This writer showed me it was cold—but not cold enough for the characters’ breath to show. Great use of temperature. But I didn’t know if it was sunny, partly cloudy, or overcast. With the former, I might squint or put sun glasses on. The latter can affect mood—when is the sun going to come out? Or maybe the sun is going down and I’m rushing to get out of the forest before it gets dark.
I wondered if birds in this forest were making noise and silencing as the characters got close. Are squirrels chattering? Or is there water running or dripping? Sometimes I’ve heard the buzzing of insects in a forest. Or a plane fly overhead. Or traffic from a nearby road.
I wondered about the time of day. Were the characters getting hungry? Maybe someone was munching on a snack. What does the main character smell? Scent of evergreens? Rotting wood? Ripe blackberries?
Now let’s switch to an ocean scene. On the Pacific coast (versus the Atlantic shore), there are lots of huge rocks that make for interesting tides. I’ve walked on coarse and fine sand and on pebble beaches. I’ve tasted the moisture on my lips. Smelled seaweed, fish, and salt air. I’ve heard the seagulls calling, the sound of a kite flapping in the wind, an engine of a boat. I’ve been wind-burned and sunburned. I’ve spotted shells and rocks and driftwood. Sometimes there are cliffs behind me. Other times hotels and restaurants or homes. I like the patterns in the sand made by the outgoing tide, or bird feet, dog feet, and people feet.
I’d prefer walking either of those places than on the hard concrete of city streets. There I might smell food from restaurants, exhaust from busses and cars, garbage. I’ll hear car horns, squeal of brakes, people talking or yelling, trains or street cars, etc. I might step on a grate, trip on the edge of a curb, or get a heel caught in a crack. If it’s summer, heat could be radiating up from the asphalt. Winter, the streets might be icy, slushy, or I might have to step over big puddles. Wind could be blowing bits of paper trash. I could step in gum. I might have to stop in the bakery shop and buy a fresh-out-of-the-oven cinnamon roll.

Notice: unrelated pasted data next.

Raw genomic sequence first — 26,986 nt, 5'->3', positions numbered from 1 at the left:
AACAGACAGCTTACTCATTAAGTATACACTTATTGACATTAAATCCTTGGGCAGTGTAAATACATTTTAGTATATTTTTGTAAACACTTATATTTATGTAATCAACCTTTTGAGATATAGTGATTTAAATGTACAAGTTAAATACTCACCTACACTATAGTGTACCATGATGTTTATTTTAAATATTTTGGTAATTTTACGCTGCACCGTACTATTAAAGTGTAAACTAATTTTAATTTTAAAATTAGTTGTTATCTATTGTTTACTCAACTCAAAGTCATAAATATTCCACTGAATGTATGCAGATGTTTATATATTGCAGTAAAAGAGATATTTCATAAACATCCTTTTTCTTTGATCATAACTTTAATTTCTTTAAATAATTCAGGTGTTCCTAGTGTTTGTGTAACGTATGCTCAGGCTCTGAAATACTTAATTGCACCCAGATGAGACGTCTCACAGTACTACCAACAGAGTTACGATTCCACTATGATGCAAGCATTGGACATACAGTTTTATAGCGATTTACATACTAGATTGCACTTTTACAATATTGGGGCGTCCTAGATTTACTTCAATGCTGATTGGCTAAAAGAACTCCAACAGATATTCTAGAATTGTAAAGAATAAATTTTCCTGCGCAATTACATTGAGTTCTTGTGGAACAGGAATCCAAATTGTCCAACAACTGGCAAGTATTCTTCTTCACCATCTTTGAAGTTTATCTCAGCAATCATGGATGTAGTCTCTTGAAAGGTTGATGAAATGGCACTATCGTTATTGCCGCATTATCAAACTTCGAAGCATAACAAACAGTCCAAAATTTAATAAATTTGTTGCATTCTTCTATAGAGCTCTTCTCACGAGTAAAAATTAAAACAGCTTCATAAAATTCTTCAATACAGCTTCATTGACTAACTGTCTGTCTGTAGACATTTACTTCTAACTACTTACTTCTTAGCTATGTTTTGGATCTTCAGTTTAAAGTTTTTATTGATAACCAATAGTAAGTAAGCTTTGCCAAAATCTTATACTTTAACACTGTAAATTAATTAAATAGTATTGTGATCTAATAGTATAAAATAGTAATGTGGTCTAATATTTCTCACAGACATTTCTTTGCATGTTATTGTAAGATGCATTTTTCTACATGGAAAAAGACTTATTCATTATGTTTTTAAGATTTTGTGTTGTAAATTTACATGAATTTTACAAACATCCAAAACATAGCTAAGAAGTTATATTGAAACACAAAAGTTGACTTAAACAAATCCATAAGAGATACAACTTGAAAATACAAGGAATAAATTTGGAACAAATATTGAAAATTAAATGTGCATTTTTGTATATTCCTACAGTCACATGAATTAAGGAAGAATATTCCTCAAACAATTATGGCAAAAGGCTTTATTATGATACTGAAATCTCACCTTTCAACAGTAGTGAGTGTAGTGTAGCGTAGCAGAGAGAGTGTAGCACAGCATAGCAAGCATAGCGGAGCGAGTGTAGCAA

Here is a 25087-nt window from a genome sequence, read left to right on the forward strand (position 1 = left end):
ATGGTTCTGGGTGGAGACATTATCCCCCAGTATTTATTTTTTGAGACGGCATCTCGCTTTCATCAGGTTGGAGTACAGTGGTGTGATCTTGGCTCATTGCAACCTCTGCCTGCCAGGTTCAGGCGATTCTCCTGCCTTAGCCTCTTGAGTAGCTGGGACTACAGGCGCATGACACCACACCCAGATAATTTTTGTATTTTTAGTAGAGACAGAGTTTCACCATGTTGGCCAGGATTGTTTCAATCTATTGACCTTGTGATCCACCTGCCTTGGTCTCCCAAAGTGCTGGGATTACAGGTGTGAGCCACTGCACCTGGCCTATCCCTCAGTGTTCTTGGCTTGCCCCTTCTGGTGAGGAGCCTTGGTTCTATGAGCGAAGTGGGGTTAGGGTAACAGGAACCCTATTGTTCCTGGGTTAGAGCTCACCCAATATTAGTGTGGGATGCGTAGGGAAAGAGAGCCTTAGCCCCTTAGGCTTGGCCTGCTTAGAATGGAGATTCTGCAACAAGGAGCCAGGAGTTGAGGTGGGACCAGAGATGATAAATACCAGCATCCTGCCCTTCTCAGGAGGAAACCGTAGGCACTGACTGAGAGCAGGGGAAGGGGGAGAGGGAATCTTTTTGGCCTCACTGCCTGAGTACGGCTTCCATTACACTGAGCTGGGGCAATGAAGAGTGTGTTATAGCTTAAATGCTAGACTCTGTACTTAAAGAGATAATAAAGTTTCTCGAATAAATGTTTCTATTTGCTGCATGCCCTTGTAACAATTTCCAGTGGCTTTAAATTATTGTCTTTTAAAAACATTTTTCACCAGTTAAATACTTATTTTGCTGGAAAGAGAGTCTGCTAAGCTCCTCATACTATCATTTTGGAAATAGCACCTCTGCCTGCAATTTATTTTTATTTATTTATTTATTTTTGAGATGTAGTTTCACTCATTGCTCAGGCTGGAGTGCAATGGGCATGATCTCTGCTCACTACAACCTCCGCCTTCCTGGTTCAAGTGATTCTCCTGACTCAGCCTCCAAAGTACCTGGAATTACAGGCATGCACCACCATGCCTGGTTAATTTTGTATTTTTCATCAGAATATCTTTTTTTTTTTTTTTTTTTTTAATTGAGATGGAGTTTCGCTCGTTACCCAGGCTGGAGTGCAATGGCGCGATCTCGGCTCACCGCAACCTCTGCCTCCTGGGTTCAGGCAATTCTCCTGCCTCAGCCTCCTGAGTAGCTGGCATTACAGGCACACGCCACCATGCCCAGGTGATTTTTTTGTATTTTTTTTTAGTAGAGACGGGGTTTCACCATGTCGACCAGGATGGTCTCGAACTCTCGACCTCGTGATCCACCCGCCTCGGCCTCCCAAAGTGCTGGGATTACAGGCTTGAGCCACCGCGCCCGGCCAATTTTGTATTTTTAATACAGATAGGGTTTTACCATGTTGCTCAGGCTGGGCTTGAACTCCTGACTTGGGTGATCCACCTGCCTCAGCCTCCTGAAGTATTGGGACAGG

When I was in Bangkok, Thailand, the traffic was mind-numbing crazy. Especially the first night when riding in a taxi that was driving on the wrong side of the road compared to the US. Later my husband and I took a ride in a tuktuk (tooktook)—think three-wheeled motorcycle with a covered back seat. We took a night train to Chiangmai. If you turned into the restroom on one side, it was a traditional western style toilet. If you turned the opposite way, it was an Asian style hole in the floor. Both emptied onto the tracks. In the town of Chiangkam, we were transported by bicycle cart. In a remote village I saw teens riding a water buffalo. Sights and smells and sounds were different. If my story is set there, I want to share those with my reader.